- Cullman, Alabama

State News

November 10, 2012

AP Interview: Ala.'s last Democrat reviews career



The slogan helped propel her to victory in 1994 and to re-election in 1998. While state treasurer, she married Jim Smith, but she kept the Baxley name because that's how voters knew her.

She was term-limited as treasurer in 2002 and persuaded voters to elect her Alabama's first female lieutenant governor.

A big part of the job is presiding over the state Senate, but the male-dominated chamber didn't show her much respect initially.

One day, the senators were late showing up for the start of the Senate session. Baxley declared too few members present to do any work and adjourned for the day.

The next day was supposed to be a day off, but state law required the Senate to try to meet again to make up for the lost day. Baxley said she didn't realize that many senators had tickets for a basketball game that day. Senators were furious at her for making them miss the game, but they started showing respect.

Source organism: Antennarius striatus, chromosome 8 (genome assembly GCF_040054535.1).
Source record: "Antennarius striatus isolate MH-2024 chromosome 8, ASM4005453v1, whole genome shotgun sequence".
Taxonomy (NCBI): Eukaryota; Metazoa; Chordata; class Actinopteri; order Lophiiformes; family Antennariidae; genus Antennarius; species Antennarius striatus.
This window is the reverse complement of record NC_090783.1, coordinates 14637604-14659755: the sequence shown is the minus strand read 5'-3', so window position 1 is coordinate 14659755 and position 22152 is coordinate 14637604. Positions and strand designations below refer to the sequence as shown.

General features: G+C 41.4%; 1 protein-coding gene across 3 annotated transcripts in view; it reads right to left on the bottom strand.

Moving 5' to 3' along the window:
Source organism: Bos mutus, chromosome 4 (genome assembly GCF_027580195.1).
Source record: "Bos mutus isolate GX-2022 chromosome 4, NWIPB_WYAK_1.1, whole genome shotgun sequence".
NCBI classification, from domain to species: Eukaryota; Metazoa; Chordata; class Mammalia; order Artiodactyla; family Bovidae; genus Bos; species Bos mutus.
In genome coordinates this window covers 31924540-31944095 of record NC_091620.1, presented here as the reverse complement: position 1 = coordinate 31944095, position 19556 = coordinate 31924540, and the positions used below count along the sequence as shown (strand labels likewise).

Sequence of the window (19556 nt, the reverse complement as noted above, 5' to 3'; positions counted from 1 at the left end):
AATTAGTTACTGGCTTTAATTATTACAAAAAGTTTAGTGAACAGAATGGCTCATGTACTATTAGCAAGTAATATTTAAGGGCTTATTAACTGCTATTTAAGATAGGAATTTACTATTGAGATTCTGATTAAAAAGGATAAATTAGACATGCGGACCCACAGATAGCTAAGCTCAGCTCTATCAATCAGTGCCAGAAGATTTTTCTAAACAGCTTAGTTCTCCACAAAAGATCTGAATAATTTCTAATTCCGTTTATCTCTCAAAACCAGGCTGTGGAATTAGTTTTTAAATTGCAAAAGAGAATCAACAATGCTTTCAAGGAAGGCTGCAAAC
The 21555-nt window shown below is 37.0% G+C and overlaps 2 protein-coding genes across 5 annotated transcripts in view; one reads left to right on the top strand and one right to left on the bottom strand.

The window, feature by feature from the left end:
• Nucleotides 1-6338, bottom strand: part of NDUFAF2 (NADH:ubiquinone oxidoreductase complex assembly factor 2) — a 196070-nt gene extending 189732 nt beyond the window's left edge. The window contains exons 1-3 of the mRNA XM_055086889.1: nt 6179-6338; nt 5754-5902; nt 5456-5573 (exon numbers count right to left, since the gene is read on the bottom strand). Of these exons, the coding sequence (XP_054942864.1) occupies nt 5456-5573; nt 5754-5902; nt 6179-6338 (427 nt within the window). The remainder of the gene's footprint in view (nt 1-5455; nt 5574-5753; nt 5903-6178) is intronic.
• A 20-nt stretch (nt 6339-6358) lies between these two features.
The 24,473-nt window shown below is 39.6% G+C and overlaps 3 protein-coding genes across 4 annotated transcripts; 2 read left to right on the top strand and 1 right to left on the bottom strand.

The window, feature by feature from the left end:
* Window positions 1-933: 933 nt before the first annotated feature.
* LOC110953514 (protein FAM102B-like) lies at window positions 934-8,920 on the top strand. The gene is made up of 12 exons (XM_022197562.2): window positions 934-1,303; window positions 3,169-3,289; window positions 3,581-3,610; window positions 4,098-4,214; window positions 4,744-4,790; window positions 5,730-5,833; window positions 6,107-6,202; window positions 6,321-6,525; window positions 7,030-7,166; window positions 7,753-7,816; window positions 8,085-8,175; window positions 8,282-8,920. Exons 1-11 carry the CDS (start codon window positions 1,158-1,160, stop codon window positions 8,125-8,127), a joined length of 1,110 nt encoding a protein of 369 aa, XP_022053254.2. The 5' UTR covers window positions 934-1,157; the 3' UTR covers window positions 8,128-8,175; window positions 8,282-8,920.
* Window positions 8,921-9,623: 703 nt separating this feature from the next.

"It had a grand impact," she said.

In 2006, Baxley decided to challenge Republican Gov. Bob Riley. She could never match him in fundraising and was never able to make the race close. Three weeks after the election, she suffered a stroke.

"I am convinced it was from the prolonged stress of that campaign," she said.

Two years later, voters put her back in public office as PSC president. She narrowly defeated Cavanaugh. Cavanaugh got elected to a different seat on the PSC in 2010, setting up Tuesday's rematch.

Baxley, who uses a wheelchair, couldn't travel the state like she once did. She raised slightly more than $100,000, while Cavanaugh had three times that.

But for Baxley, the decisive factor was being portrayed as a liberal who shared President Barack Obama's views.

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